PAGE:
"I guess I'm prepared for anything from my experiences in the last 10 years," Westhead says. "I know when you do something difficult, you expose yourself.
"If nobody else does it, that's why you should do it. Everyone sees half-court defense over and over again. But no one sees full-court pressure like ours, and since you don't see it, you don't practice it. What's happening now is our players aren't yet grooved to the system. When they are, we'll find out."
The Nuggets' steadfastness finally paid off last Thursday, in a 121-108 home win over the Minnesota Timberwolves. Minnesota coach Bill Musselman's brand of basketball, the most methodical in the NBA, almost put Westhead to sleep and even irritated some of the Wolves hungry for a fun run. "I kept saying to Pooh [Timberwolves point guard Pooh Richardson], 'Are you ever going to shoot the ball?' " said Denver playmaker Corey Gaines after the game. "He said, 'Nan, I've got to run this play right here.' "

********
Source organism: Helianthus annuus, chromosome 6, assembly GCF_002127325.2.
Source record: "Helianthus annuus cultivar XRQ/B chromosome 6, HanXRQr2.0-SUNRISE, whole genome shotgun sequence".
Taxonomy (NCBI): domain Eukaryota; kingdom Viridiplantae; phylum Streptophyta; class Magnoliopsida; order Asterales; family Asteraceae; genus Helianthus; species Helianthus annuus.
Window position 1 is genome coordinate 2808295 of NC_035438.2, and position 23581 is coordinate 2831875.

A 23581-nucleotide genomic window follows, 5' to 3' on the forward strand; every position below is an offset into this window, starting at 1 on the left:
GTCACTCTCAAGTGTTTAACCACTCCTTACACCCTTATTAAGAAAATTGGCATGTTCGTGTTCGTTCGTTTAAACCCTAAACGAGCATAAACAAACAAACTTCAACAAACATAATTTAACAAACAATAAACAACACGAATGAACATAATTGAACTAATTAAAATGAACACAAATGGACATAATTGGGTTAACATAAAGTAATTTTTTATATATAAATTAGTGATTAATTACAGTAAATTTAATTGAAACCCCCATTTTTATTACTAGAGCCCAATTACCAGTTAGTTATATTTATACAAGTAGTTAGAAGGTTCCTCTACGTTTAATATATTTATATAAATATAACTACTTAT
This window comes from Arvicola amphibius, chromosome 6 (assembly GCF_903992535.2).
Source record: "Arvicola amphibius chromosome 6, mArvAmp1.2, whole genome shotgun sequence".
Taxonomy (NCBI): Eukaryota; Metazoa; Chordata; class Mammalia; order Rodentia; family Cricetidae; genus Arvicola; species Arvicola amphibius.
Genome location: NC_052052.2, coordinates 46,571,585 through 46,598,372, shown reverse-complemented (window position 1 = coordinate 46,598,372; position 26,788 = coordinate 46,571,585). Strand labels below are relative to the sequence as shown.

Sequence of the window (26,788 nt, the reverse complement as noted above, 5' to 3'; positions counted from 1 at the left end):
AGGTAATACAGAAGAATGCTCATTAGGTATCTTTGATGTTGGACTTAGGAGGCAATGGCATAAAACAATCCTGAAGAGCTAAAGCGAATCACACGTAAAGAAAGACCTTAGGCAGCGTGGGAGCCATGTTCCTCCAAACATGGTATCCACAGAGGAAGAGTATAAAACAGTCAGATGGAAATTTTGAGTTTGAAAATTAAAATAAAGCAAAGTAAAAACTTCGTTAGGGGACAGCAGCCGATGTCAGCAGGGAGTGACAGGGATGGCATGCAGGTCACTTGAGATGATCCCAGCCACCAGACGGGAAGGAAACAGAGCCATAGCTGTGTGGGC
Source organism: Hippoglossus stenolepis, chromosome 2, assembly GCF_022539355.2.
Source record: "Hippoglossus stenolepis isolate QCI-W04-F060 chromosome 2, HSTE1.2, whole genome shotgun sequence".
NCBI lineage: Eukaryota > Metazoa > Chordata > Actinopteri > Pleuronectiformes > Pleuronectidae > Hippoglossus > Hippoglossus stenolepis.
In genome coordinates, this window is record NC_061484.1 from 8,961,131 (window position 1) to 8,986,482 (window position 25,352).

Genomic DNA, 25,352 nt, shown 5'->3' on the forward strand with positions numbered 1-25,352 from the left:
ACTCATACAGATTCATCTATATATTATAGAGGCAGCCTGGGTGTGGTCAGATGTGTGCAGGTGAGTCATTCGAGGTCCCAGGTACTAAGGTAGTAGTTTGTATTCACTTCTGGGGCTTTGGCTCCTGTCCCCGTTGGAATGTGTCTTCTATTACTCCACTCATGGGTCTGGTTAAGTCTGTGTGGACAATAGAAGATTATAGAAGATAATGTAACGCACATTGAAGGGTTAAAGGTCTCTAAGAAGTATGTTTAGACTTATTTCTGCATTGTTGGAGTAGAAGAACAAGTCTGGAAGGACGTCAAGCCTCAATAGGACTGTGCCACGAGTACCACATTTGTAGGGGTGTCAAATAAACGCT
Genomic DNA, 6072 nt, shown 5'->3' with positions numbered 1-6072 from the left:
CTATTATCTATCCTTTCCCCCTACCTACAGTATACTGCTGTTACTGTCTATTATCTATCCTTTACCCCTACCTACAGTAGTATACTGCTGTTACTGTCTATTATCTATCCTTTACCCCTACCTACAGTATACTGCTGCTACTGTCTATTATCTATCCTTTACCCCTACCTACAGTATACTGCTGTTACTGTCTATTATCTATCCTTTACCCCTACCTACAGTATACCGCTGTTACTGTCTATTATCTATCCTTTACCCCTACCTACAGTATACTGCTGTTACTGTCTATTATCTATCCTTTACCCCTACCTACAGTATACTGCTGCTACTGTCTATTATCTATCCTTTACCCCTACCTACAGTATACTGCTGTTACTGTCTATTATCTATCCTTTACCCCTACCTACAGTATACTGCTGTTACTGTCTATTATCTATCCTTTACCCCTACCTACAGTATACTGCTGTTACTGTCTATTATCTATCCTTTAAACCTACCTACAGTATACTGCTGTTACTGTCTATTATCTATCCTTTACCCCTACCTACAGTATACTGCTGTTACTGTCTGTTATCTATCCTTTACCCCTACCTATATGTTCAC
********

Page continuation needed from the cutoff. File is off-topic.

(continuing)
To a man, the Nuggets say that they are in the best shape of their lives, and that the tempo has taken more of a toll on the opposition. Through last week, teams were 4-3 in games they played the day after facing Denver, and the Nuggets had been outscored only 68.5-67 in the second halves of their games.
Hoping to build stamina for the uphill road ahead, Westhead has come up with another innovation: underwater wind sprints. The Nuggets regularly repair to a pool, where they bob for 30 minutes, furiously churning for aerobics' sake alongside their coach. "Some of the guys didn't want to let go of the ledge at first," Westhead says. "Then they found out if you race real hard, you don't sink." Aye, there's a metaphor. And on it hangs the Nuggets' future.